International Brain Tumor Day: vital neurorehabilitation

The aging of the population and advances in imaging techniques have led to an increase in the diagnosis of brain tumors, of which more than 5,000 new cases are detected each year in Spain, according to data provided by the Spanish Society of Neurology. (SEN) on the occasion of International Brain Tumor Day which takes place every June 8.

The SEN experts have reported that in recent years there has been an increase in the number of cases, which they attribute to the fact that imaging techniques have improved and this makes it possible to improve the diagnosis of this type of cancer since, although these tumors have a peak incidence in pediatric agealso increase progressively as adults age, reaching their maximum incidence between the sixth and seventh decade of life.

Currently, it is estimated that in our country some 20,000 people suffer from some type of brain tumor – a concept that encompasses 120 types of nervous system tumors – which can be either a primary tumor, that is, it has originated in the brain, or metastatic, which means that it originated in another part of the body and has spread to the brain.

15% of pediatric cancers are brain tumors

About 2% of all cancers diagnosed in adults and 15% of those diagnosed in children are brain tumors, which means they are the second most common type of cancer in the pediatric population after leukemia. The most common symptoms of a brain tumor are behavioral changes, epileptic seizures, vomiting, visual disturbances, fever, fatigue or headache. Other serious problems associated with this disease are cognitive dysfunction (in 80% of those affected), motor dysfunction (in 78%) and sphincter control dysfunction (in 37%).

“When we talk about cancer in general, it is estimated that therapeutic exercise both after diagnosis and subsequent disease-free survival reduces mortality by 59%”

“Although the main symptoms associated with brain cancer depend on the location of the tumor and its possible inflammation, others will be related to the side effects neurosurgery, chemotherapy, radiation, or other drugs used to treat it. And all of this will have an impact on the autonomy and quality of life of the person who suffers it,” he explains. Berta de AndresCoordinator of the Neurophysiotherapy Section of the Spanish Society of Neurology.

Physical activity, key in brain tumor recovery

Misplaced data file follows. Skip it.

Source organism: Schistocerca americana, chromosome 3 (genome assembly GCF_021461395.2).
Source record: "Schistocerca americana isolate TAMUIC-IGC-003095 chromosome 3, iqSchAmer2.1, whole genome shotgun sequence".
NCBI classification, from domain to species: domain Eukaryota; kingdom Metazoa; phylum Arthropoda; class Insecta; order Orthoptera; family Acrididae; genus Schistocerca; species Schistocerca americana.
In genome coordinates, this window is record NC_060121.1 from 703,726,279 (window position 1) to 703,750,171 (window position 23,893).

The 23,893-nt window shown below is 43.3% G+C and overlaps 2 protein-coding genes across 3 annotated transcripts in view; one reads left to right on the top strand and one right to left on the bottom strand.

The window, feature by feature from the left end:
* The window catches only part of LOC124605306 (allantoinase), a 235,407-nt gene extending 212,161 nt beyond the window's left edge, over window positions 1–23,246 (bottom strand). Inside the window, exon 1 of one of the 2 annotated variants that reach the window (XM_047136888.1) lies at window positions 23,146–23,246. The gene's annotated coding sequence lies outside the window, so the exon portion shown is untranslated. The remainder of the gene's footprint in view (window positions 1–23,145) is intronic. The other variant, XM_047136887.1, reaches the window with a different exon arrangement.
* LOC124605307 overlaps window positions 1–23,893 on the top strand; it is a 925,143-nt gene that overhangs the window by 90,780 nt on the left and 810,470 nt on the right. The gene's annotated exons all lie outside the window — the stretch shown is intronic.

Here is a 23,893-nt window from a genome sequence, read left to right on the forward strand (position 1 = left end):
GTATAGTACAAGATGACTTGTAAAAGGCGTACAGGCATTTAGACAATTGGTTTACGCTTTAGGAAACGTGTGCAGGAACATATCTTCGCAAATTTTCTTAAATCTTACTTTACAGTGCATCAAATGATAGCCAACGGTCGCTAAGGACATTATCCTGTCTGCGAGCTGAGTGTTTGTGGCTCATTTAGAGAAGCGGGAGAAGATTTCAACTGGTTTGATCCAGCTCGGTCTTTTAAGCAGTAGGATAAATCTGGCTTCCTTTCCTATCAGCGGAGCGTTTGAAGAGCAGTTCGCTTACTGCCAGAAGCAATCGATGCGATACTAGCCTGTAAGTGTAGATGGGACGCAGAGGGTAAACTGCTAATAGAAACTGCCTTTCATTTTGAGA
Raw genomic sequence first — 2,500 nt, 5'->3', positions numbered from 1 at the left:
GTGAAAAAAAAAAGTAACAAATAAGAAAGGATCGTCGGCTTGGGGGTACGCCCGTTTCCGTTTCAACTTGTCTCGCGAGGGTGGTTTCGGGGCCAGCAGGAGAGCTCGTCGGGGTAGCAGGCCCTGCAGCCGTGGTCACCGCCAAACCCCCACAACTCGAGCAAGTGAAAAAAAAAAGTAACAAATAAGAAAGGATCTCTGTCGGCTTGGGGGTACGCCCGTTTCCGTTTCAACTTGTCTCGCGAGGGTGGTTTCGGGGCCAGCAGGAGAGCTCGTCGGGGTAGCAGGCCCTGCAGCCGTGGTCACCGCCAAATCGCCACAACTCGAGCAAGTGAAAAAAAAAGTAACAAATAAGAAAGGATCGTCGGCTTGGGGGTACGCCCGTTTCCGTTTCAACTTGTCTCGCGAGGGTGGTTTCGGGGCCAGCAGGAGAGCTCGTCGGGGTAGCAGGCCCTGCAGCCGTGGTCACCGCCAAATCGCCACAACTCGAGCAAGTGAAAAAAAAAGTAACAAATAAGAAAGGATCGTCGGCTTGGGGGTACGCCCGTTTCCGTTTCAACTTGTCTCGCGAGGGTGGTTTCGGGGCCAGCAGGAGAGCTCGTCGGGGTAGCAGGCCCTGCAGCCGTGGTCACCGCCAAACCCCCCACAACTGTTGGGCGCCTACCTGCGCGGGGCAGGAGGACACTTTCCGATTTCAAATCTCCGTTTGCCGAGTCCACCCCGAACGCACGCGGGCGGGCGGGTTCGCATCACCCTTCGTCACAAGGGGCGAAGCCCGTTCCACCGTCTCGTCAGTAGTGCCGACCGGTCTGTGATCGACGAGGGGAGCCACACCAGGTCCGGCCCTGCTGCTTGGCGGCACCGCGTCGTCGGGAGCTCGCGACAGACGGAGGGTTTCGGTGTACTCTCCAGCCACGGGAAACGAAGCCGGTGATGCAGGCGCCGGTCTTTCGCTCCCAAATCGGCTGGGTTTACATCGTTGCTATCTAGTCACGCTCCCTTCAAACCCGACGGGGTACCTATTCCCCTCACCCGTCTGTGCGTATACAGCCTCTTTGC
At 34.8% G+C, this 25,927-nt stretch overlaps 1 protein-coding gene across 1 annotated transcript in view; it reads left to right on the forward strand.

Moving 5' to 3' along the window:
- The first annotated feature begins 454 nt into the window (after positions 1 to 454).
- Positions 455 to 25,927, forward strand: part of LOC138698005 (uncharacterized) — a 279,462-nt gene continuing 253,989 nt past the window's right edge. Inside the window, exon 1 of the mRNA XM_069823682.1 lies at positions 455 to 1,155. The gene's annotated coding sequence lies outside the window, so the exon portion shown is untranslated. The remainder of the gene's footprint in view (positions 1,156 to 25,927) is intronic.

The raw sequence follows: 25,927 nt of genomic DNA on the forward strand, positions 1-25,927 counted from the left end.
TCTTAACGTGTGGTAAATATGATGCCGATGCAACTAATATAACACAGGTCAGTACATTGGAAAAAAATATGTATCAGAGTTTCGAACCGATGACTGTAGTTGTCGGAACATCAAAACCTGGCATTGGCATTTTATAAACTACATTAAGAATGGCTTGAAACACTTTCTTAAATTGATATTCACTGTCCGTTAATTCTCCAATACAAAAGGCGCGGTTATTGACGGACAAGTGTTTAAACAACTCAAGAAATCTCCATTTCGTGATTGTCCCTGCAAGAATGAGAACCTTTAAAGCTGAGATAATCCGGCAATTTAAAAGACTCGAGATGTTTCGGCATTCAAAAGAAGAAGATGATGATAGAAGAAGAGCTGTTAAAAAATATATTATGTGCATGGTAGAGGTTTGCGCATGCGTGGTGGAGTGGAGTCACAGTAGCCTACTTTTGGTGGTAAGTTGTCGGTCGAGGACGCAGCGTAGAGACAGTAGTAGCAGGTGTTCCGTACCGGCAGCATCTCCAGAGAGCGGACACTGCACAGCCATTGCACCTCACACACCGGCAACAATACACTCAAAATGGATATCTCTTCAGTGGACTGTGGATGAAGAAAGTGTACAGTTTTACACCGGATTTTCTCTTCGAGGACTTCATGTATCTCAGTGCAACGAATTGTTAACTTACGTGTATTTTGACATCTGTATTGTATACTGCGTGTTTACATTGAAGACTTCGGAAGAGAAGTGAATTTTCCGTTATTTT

Some types of brain tumors come to have a cure rate of more than 90%. But from the SEN it is remembered that the objective of the treatment of brain tumors should not focus solely on the control of the disease, but it is necessary to try to ensure that the people who suffer from them achieve the best possible quality of life thanks to adequate control of the symptoms.

“It is, therefore, quite common for people with brain tumors to present with multiple neurological symptoms and systemic complications. And they must all be treated and recognized appropriately”, says Berta de Andrés. “Since it is common to develop difficulties in movement, spatial orientation, apraxia, hemineglect, sensory deficits, balance or coordination, the latest research suggests that 80% of people who suffer from them require neurorehabilitation. However, traditionally, these people have been excluded from rehabilitation services despite the fact that, when we talk about cancer in general, it is estimated that therapeutic exercise both after diagnosis and subsequent disease-free survival reduces mortality by a 59%”.

From the SEN they emphasize that according to the last work carried out in 2022, people with brain cancer present some low activity levels regarding the recommendations of the 2019 International Multidisciplinary Consensus on Exercise in Cancer Survivors, despite the fact that scientific studies increasingly support Neurorehabilitation that treats functional deterioration or dysfunction related to cancer treatments.

In this sense, they consider that Neurorehabilitation in general and Neurophysiotherapy in particular should focus on the prevention of complications and on improving motor dysfunctions with the aim of preserving or improving the quality of life of patients. “Specifically from Neurophysiotherapy and through the therapeutic exercise possible complications derived from a possible lower mobility will be treated individually, falls will be prevented due to deconditioning or balance deficits, pain will be addressed, work will be done to reduce fatigue (which appears in 80% of cases that are treated with radiotherapy) and compensatory movement strategies will be taught when required”, explains Berta de Andrés.

“In any case, Neurophysiotherapy and the rest of the agents of the Neurorehabilitation team must adapt to the conditions of the person, their family and their particular environment in order to plan the therapeutic objectives. And, for that, multidisciplinary care and effective referral are necessary even when it is at the beginning of the process and after the diagnosis”.

Fuente: Spanish Society of Neurology (SEN)


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